• Aesthetic Victory
Memphis coach Justin Fuente pays no attention to moral victories. He said as much during his postgame comments just after midnight Sunday morning. So let’s call the atmosphere at the Liberty Bowl for the 2012 season opener an aesthetic victory. After three seasons of lopsided losses and dwindling crowds, the University of Memphis hosted an event that felt like top-tier college football. Tiger Lane was buzzing, the new video board transformed the cosmetics of a stadium still too large, and a crowd of nearly 40,000 fans turned out . . . to watch their Tigers. (Hats off to UT-Martin’s traveling contingent, but it didn’t make up a significant portion of the crowd.)
Mother Nature’s dramatic interruption aside, this was college football as it can be in Memphis. It’s a shame so many fans were home before the fourth quarter (though no one can be blamed for seeking permanent shelter from a storm like Saturday’s). Would an extra 20,000 fans have made a difference? For a game decided by three points, who knows? Fact is, two-hour rain delays aren’t going to happen again. Let’s hope crowds of 40,000 are indeed in the seats the next time a tight fourth quarter unfolds at the Liberty Bowl.
• Jacob’s Ladder
Junior quarterback Jacob Karam has some climbing to do. (I’d give him a B- for his first start as a Tiger.) Karam’s play is the largest among several variables that will determine if this year’s team is competitive in Conference USA. He led an impressive scoring drive in the first quarter, completing a beautiful pass to tight end Alan Cross down the right sideline for a 36-yard gain. Better yet, he was cool late in the game, connecting with Keiwone Malone on 4th-and-12 then scrambling twice to extend the drive that tied the game with under a minute to play. And in Fuente’s words, Karam “valued the football,” tossing it to the sideline to avoid a sack, avoiding the temptation to throw deep into coverage.
On the other hand, Karam connected on only 12 of his 28 passes, and averaged 5.6 yards per attempt (13.1 per completion). Many of his 157 passing yards came after a receiver had the ball in hand. The Tigers will need to develop a downfield threat as the season progresses. Otherwise, they’ll see an opponent load seven defenders (if not eight or nine) into the tackle box, making life miserable for running backs Jerrell Rhodes (106 yards Saturday), Jacquise Cook (40), and Artaves Gibson.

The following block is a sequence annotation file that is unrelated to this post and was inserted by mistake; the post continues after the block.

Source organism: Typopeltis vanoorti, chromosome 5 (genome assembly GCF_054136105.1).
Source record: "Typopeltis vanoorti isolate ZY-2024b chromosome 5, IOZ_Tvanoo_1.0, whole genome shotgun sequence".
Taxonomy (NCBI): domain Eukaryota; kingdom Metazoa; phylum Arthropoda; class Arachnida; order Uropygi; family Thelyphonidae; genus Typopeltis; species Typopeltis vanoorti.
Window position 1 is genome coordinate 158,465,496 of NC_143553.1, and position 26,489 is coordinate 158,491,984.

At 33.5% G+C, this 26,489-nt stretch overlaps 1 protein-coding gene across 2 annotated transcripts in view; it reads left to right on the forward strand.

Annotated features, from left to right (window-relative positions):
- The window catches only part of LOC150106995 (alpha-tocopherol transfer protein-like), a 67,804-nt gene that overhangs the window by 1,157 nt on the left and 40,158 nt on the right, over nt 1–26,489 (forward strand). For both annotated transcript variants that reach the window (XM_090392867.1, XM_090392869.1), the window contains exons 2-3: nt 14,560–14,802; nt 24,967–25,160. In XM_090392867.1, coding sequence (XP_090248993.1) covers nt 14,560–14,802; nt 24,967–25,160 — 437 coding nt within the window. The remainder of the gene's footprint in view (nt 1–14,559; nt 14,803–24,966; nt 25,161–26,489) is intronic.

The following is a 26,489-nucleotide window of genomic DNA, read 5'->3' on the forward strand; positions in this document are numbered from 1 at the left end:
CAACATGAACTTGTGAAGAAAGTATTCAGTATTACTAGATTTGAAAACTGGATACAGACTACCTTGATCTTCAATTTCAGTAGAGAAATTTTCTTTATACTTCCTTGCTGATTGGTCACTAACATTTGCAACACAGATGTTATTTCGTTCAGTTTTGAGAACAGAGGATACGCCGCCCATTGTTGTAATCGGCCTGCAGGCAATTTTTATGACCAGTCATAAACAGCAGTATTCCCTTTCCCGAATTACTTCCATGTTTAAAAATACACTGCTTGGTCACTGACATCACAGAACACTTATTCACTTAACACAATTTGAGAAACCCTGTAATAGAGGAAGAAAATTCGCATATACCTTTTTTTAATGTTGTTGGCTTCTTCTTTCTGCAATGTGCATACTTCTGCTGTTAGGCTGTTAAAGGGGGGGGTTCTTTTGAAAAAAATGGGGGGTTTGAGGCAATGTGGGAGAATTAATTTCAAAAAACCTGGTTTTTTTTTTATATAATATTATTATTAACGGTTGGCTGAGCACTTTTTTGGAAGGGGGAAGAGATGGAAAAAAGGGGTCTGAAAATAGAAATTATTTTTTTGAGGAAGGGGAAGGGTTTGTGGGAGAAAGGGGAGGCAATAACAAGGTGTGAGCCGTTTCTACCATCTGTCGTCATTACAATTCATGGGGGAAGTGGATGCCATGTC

• Pressure, pressure . . . pressure?
Ugliest stat from an ugly loss: UT-Martin quarterback Derek Carr dropped back to pass 38 times and was not sacked once. I’m guessing the Skyhawk offensive line won’t be the biggest or toughest Memphis faces this season, so to have the opposing quarterback play an entire game pressure-free may be the most troubling indicator of all entering this Saturday’s Arkansas State game. Whether it’s bull rushes from linemen Corey Jones or Terry Redden, or blitzes from the outside by linebackers Zach Gholson or Charles Harris, the U of M has to establish pocket pressure or the Tigers will likely discover an undermanned secondary dreadfully exposed. (Starting safeties Mitch Huelsing and Cannon Smith combined for a single assisted tackle against the Skyhawks.)
Last year’s opening loss to Mississippi State, by a score of 59-14, was troubling, but it was the 47-3 dismantling at Arkansas State the next week that was the real “uh-oh” moment for the 2011 Tigers. How might that loss motivate the Tiger veterans this weekend? Will the objective be to merely close that gap . . . or grab the first win of Fuente’s coaching career? Coming off a 57-34 drubbing of their own at Oregon, the Red Wolves won’t be lacking for motivation.
Fuente emphasizes that the building of the Tiger program is a “process.” It’s a process that won’t get any easier until that first victory is secured.